In a New Years address to the nation President Vaclav Klaus highlighted the fact that the Czech Republic is entering its 15th year of democracy. He said Czechs hold the future in their own hands and that they alone bear responsibility for the successes and failures that the new year will bring. Mr. Klaus noted the fact that in just a few months time the country would be joining the EU which he described as a new chapter in the country's history. The president said that the country would lose part of its sovereignty but that there would be advantages to make up for it. He expressed the hope that Czechs would avail themselves of all the opportunities opening up to them and that Czech representatives in Brussels would defend the country's interests well. Mr. Klaus appealed to all Czechs to make a wise and prudent choice when they vote both in local elections and elections to the European Parliament.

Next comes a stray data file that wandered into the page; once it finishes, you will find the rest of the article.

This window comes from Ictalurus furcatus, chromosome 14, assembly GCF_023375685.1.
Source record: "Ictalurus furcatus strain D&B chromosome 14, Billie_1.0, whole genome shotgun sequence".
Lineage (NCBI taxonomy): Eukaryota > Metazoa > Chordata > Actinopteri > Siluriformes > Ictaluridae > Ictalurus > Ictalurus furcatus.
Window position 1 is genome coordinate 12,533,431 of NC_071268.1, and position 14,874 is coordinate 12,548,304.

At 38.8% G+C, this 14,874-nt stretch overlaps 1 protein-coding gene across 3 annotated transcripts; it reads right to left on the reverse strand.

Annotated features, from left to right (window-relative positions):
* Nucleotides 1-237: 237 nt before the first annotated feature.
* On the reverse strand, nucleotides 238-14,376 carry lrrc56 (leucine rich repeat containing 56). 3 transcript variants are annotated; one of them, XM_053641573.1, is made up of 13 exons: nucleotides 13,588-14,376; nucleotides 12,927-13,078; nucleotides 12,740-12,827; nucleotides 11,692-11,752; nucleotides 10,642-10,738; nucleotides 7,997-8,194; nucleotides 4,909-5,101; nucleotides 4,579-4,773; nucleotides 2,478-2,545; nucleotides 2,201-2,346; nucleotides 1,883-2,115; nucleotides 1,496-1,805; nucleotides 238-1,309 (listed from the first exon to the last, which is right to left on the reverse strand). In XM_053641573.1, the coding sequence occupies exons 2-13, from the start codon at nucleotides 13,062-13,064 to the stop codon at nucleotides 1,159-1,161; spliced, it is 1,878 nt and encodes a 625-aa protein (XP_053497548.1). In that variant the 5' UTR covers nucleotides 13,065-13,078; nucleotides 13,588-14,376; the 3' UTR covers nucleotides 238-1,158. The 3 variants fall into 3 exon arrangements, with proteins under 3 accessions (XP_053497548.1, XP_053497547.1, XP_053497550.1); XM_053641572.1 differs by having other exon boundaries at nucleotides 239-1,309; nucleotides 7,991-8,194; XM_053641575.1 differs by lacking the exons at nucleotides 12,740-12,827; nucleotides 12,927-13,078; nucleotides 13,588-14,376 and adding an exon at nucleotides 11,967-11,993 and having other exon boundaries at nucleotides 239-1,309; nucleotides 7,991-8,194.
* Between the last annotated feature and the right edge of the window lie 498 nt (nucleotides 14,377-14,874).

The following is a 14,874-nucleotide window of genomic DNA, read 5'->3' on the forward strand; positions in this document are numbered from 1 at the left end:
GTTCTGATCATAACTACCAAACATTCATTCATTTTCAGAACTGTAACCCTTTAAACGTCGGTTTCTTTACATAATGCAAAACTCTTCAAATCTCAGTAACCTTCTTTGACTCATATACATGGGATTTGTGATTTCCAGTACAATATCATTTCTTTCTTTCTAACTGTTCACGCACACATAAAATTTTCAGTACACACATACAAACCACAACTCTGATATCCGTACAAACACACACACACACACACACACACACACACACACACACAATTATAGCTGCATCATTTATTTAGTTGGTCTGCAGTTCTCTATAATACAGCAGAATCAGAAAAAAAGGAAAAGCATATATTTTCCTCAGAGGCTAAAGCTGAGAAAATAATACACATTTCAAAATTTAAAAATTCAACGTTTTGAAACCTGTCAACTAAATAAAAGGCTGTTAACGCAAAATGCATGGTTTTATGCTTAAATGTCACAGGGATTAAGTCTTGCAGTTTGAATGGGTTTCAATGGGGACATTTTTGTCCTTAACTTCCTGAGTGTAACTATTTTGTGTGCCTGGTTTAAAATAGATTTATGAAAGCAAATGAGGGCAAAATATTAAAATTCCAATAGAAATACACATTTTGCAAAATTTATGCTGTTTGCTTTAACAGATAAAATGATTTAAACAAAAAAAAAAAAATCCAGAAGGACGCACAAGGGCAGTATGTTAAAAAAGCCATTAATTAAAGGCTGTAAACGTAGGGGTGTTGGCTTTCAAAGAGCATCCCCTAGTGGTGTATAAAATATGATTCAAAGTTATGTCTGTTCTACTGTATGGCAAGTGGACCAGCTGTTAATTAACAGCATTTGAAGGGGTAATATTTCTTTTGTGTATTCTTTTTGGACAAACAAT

President Vaclav Klaus met Prague Archbishop, Cardinal Miloslav Vlk, for the first time since he was elected Czech president in February. The heads of state and Church discussed the general situation of churches in the Czech Republic as well as a Czech-Vatican agreement which is supposed to define the position of the Roman Catholic and Greek Orthodox Church in the Czech Republic but was rejected by the Lower House earlier this year. According to media reports, the relationship between Klaus and Vlk had been somewhat cool but the latest meeting, which lasted much longer than planned, suggests a warming in relations. The two leaders are to meet again in a few months' time.
In skiing Czech Katerina Neumannova won the women's 10km freestyle race at the World Cup in Ramsau, Austria, on Saturday. 30-year-old Neumannova returned to cross-country skiing after a six-month break following the birth of her daughter. Neumannova finished first with a time of 27 minutes and 9.0 seconds, 24 seconds ahead of second Kristina Smigun of Estonia.